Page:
The following was sent to me by a friend who recently left the Church of Scientology. It’s a reminder that there are places where one can find beauty, grace and peace. And it has nothing to do with how many square feet of space you’ve bought or renovated.
I had an interesting experience in a church yesterday. My husband and I were in a little neighboring town. We’d been walking around an arts festival for about 3 hours, and by about 2:00 we were tired and hungry and were looking for a place to sit down for a few minutes on our trek back to the car. We walked by an old church, and the doors were open and a pipe-organ was being played, so of course we went in. Even though it was Saturday, the church had been opened to the public and a few tired festival-goers were sitting in random pews. A middle-aged guy in jeans was playing an old pipe organ. So we went in and sat down in one of the old wooden pews. I noticed the wooden floor in front of our pew was actually worn from the feet of people walking in and out, and shifting their feet around while seated during services. The floor and the pews looked original to the building, so that would have made them over 80 years old. That’s a lot of Sunday services, funerals, christenings and weddings.
This church was an old Spanish Revival style; white, hand-plastered walls, wide-open, gable ceiling with dark-stained, heavy timbers and beams from which hung big, wrought-metal chandeliers. The window wells for the stained glass windows were a foot deep into the white walls. At the front of the church was a huge, rosette window with a depiction of some religious figures. The glass had been stained in brilliant blues and soft greens, the robe of the central figure in cardinal red and touches of gold. We just sat there and breathed in the beautiful organ music, the light through the windows and the smells of the old wood pews. It was calm and beautiful and my husband and I both gratefully expanded into the space.
After a few minutes, the man playing the organ stopped and got up from his seat. He spoke to a woman near the altar who was just sitting down in front of a harp, then proceed to where we sat, and stopped. He smiled and chatted with us a few minutes, and then went about his business.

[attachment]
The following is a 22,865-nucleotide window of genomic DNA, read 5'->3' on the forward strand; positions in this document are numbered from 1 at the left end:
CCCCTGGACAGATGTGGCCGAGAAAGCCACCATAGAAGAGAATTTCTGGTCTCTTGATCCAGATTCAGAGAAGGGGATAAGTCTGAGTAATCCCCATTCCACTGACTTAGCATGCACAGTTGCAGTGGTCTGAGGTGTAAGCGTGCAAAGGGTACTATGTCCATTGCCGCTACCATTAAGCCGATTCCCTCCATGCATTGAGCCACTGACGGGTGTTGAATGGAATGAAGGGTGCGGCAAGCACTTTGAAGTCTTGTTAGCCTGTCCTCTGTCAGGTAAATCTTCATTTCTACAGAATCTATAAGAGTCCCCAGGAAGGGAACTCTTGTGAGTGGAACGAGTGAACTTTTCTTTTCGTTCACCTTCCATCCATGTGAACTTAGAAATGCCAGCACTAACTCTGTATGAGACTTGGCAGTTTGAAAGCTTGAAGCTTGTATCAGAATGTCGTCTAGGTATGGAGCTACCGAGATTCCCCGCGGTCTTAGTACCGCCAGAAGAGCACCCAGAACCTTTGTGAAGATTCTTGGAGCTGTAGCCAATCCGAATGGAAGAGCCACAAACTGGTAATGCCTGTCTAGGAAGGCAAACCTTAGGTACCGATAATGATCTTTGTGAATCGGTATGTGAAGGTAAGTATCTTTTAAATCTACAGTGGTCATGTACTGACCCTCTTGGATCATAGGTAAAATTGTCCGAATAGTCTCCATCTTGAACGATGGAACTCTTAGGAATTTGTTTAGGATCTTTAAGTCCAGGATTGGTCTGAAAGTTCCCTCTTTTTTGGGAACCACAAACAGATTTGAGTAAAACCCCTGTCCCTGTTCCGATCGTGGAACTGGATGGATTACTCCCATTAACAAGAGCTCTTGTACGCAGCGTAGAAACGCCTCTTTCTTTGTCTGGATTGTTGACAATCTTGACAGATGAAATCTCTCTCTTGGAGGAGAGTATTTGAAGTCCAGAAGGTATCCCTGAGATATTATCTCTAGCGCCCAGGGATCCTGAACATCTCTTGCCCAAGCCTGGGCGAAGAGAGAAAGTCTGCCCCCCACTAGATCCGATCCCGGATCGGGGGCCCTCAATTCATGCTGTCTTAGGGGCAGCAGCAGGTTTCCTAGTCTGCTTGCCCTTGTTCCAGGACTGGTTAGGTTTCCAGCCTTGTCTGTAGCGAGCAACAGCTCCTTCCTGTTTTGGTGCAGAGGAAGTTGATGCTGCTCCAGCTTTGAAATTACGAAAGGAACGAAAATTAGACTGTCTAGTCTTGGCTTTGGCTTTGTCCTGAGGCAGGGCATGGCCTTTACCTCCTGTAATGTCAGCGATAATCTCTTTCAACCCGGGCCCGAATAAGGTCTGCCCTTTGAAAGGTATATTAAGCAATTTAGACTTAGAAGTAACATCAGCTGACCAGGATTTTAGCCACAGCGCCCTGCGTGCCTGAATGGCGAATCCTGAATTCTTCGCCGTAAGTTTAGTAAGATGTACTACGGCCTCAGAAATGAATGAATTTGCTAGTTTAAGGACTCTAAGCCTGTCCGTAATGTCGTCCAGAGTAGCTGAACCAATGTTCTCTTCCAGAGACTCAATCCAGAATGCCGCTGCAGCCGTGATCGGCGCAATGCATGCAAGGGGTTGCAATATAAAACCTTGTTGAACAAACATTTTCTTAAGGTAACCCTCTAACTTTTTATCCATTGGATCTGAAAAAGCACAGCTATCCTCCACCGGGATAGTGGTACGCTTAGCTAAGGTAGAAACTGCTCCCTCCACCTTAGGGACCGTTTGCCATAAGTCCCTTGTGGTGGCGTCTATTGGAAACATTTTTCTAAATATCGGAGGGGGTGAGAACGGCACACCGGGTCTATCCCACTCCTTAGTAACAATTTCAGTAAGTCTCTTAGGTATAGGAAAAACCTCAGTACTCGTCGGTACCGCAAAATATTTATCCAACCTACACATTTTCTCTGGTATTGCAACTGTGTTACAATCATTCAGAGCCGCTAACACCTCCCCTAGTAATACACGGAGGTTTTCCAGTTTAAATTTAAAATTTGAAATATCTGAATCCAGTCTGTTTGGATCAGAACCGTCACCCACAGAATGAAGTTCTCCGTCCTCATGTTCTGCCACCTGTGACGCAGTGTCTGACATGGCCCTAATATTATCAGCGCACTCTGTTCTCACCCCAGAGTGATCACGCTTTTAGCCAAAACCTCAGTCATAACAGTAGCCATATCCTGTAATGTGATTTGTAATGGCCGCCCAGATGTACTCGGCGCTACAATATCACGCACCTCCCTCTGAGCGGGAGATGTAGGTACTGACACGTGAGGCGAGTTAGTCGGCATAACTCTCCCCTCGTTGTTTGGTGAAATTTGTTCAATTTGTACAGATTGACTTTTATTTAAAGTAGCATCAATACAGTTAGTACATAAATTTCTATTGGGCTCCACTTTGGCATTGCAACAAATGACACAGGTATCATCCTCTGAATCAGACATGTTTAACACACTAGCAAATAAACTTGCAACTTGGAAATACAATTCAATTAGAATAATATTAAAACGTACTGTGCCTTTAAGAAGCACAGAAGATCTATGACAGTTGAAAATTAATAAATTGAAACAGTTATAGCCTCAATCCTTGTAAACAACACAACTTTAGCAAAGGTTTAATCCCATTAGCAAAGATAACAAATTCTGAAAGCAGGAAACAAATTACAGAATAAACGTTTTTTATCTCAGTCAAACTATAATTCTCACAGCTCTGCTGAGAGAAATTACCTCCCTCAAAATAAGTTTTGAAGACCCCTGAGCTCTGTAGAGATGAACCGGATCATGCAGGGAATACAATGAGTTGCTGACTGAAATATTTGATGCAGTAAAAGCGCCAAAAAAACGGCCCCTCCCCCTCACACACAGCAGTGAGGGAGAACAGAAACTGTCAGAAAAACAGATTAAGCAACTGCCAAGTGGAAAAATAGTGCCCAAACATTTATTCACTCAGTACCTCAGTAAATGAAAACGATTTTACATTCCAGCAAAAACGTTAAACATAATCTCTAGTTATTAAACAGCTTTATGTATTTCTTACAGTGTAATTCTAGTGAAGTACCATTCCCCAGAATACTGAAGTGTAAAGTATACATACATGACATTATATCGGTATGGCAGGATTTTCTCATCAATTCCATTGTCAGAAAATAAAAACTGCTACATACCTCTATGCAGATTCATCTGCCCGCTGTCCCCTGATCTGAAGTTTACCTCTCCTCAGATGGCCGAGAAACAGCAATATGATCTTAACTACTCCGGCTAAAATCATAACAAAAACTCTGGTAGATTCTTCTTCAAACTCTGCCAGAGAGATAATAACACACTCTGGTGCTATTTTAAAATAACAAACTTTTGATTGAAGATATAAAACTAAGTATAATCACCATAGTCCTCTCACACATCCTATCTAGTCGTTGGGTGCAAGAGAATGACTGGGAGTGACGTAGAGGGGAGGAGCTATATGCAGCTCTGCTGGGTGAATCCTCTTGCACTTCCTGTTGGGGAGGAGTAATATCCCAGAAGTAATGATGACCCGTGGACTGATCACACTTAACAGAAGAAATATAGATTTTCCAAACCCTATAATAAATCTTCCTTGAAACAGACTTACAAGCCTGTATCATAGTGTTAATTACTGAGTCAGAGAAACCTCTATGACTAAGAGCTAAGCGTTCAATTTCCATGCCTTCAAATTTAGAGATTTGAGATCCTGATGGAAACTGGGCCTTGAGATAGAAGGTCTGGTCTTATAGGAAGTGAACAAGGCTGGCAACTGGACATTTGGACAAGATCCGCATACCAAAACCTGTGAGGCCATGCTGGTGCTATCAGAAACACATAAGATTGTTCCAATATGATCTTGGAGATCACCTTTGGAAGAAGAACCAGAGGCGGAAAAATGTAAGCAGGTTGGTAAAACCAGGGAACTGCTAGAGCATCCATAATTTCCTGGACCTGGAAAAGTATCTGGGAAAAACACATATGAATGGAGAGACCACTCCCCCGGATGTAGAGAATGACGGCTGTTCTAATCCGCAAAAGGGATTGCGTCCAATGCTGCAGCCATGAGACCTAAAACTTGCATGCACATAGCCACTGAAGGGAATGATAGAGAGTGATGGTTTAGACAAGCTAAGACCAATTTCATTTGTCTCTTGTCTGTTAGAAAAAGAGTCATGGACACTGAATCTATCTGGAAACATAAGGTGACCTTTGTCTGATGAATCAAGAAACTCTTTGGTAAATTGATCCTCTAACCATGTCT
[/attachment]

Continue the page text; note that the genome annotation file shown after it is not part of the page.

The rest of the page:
The woman started playing the harp. Ode to Joy, followed by Greensleeves. Sitting in the pew only 10 or so feet from her, I started to cry. I couldn’t suppress it. I couldn’t stop. I just sat there and cried, quietly.
After a couple of minutes of this, I turned to my husband and said, “He didn’t try to sell us a book,” and we both laughed. It was so ridiculous.
What I had experienced so profoundly at that moment was the realization of loss. Sitting here in this old church, I was suddenly aware that my own “church” had removed from the experience of religion every beautiful thing I’d ever loved about churches.
I had never wanted to be a member of a church, I have just always loved churches. I love the smells, the sounds, the light, the peace. Old churches are spiritual places. They are completely and utterly different in that way from any church of Scientology, old or new, that I have ever experienced. Yet, despite never having wanted to join a religion, after 30 years I found myself a member of some perversion of one. And nowhere in that experience was there ever any of the things that I loved about churches. None.
So sitting in the old church, no longer feeling any part of my old “religion,” and knowing that would never have to set foot in another one of its commercial, high-pressure, nerve-wracking and spiritually bereft organizations, I just let it go.
I just sat there, listening as the harpist gave me her personal expression of her spirit, sitting in the light of an artist’s stained glass creation inside a beautifully designed old structure that had beencared for and cherished by the people of the community for 80 years. And was left in peace to think or feel whatever “the spirit” moved me to think or feel.
And when we decided to leave, and got up and started to walk to the door, the organ player smiled and waved goodbye.